There will definitely be a change towards a Smart World
Published by : Industrial Automation
Rajesh Nath, Managing Director, VDMA India Services Private Limited, German Engineering Federation (VDMA).
How uniform is the Smart trend in India given the wide disparity?
Particularly in densely populated cities, clear signs of progress can be seen: no cash is needed to do the simplest business, large production companies are investing in a networked infrastructure and start-ups are working on intelligent answers to current problems. In addition, the country currently provides the third largest start-up ecosystem in the world. It is the progress in technology that attracts the vast majority of Indians (65% of the population is under 25 years old) to start their own technology companies, move from the countryside to urban areas and be part of the progress. Here the disparities in the country become clear: while progress is visible in everyday situations from both the entrepreneurial and consumer perspective, in rural areas people are struggling to obtain water and electricity. Nevertheless, measured by the number of smartphone users, India is the second most networked country in the world after China.
What are the sectors that are best prepared for the Smart revolution – transportation, energy, healthcare, etc?
Due to the different priorities worldwide, it is not possible to define fixed trends that are fixed for all sectors and all areas of life.
Smart Manufacturing: Already 3 years ago companies in India started to incorporate parts of Industry 4.0 into their production chain. This involves digital interlinked supply chains, distributions networks and servicing. In addition, companies in India recognized early on the importance of production key figures, which can only be fully recorded by networked machines (IoT). The collection and further processing of data plays a central role in this context.
Transportation (people): India's densely populated cities in particular have to cope with crowded roads. Up to now, only individual local passenger transport and ridesharing services have provided answers. Since the problem is enormous, this is also where the greatest potential can be found.
Data analysis: India's expertise in IT-relevant problems and the relatively early recording of data has created a foundation that offers enormous potential in terms of IoT and Industry 4.0.
Smart Everything, but still the world appears unprepared for pandemics like Covid-19. Time to factor in contingencies?
First and foremost, smart does not mean making unavoidable problems suddenly avoidable, but being able to adapt quickly to the circumstances, increase opportunities and minimize risks. Yes, unforeseen events should always be part of process, project, innovation and crisis management. However, as previously indicated, certain factors can only be minimized to a certain residual risk.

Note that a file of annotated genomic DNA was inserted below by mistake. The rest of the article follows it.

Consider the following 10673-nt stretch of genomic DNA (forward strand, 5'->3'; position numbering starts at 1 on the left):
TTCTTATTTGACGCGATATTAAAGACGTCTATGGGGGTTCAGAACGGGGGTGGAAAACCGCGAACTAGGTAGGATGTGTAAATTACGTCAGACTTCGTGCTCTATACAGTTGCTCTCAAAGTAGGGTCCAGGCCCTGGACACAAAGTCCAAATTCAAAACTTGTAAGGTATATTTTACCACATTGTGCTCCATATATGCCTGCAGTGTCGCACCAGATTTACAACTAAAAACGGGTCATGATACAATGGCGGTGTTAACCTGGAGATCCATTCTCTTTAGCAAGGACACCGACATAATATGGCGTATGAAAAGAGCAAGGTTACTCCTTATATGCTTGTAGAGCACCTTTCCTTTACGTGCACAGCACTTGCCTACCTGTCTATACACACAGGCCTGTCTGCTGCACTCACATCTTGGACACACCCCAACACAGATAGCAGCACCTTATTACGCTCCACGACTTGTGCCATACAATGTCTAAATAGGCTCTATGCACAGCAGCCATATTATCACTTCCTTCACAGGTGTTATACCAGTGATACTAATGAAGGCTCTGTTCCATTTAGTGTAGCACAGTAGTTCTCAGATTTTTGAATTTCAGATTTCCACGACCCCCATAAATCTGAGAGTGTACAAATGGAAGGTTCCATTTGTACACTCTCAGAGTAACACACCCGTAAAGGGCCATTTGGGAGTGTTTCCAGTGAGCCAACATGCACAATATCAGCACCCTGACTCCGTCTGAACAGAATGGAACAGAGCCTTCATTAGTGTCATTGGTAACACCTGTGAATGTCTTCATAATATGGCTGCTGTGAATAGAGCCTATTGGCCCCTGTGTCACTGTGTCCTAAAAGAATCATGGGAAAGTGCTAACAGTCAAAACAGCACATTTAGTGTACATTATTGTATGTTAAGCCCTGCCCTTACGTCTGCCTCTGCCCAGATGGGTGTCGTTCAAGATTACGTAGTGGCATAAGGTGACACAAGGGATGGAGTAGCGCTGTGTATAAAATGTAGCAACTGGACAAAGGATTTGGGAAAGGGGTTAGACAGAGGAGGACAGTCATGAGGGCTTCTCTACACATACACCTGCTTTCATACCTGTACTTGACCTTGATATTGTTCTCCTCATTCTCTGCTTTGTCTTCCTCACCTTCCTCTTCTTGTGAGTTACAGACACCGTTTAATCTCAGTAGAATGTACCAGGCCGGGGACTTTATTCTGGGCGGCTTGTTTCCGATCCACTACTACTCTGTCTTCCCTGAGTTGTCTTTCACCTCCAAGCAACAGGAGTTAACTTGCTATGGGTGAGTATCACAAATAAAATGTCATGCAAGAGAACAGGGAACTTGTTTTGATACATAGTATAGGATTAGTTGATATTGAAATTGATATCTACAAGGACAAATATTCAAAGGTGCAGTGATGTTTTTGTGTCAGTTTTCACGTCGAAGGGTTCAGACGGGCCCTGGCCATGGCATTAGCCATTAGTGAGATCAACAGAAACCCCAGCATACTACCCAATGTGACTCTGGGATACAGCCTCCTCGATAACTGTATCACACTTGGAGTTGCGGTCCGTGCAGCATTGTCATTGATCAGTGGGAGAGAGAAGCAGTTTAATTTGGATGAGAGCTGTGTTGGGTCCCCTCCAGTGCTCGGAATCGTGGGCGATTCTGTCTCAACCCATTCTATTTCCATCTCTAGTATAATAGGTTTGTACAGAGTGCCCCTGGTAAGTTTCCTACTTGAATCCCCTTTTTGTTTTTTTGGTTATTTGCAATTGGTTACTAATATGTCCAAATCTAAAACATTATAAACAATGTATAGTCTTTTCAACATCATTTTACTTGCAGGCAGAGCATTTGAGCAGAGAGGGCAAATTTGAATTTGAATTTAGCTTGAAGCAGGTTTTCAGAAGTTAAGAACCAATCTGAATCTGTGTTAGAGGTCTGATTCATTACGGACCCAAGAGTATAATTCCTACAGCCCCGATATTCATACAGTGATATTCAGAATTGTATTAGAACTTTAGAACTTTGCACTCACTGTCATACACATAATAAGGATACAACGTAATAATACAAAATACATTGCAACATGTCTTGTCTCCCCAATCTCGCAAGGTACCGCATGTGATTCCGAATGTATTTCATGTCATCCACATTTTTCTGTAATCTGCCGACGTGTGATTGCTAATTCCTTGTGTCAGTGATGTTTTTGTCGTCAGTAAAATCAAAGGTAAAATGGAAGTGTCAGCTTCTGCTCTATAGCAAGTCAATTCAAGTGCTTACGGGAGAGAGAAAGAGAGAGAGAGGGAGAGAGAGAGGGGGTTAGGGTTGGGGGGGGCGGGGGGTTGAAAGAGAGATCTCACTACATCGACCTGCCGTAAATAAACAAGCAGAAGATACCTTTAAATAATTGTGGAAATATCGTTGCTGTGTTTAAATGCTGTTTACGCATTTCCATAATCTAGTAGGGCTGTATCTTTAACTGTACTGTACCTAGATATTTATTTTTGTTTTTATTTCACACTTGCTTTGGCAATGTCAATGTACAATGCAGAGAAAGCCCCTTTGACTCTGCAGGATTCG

Given the shortages of essentials like masks and ventilators, is it possible to have Smart Factories that can at short notice switch over to manufacture something else?
In the United States in particular, it is currently being examined whether perhaps even automobile manufacturers could not meet the increased demand for vital products such as fans and masks by changing their production lines in the current crisis situation. Of course, the idea of being able to react quickly to current events seems attractive for the time being, as both the demand and the supply side benefit from it. But how useful are flexible production lines if they do not fit the vision or mission of a company? To what extent do you determine the flexibility and agility of these lines, and should companies be able to produce everything necessary in case of doubt? The idea is nice, but the additional flexibility naturally comes at a price, which is gladly paid in times of crisis, but otherwise by nobody.
Will the Covid-19 crisis prove a boon to make a really Smart World?
Especially now, due to the necessity of finding fast and sustainable solutions to issues such as shutdowns and social distancing. There will definitely be a change towards a Smart World. However, it remains to be seen whether this necessity will be seen in the long term, both privately and by companies. The question is also which development is ultimately attributable to Covid-19, for which Covid-19 was an incubator and which have nothing to do with the virus.
Rajesh Nath, a graduate Mechanical Engineer followed by International Business Program from IIM Kolkata, has 30 years of experience in Indo-German trade working with several reputed German and Indian companies in various sectors. Since 1999 he has been working with the German Engineering Federation (VDMA), which he is heading as Managing Director, India. He has played a pivotal role in promoting and strengthening the business and economic ties between India and Germany. In 2017 Rajesh Nath was conferred the ‘Cross of the Order of Merit’, Germany’s highest civilian honour awarded to individuals for their services to Germany. It is Germany’s only honour that is awarded to both Germans and foreigners in all fields of endeavour. It is the highest tribute paid to individuals for achievements in economic, social, political or intellectual realm.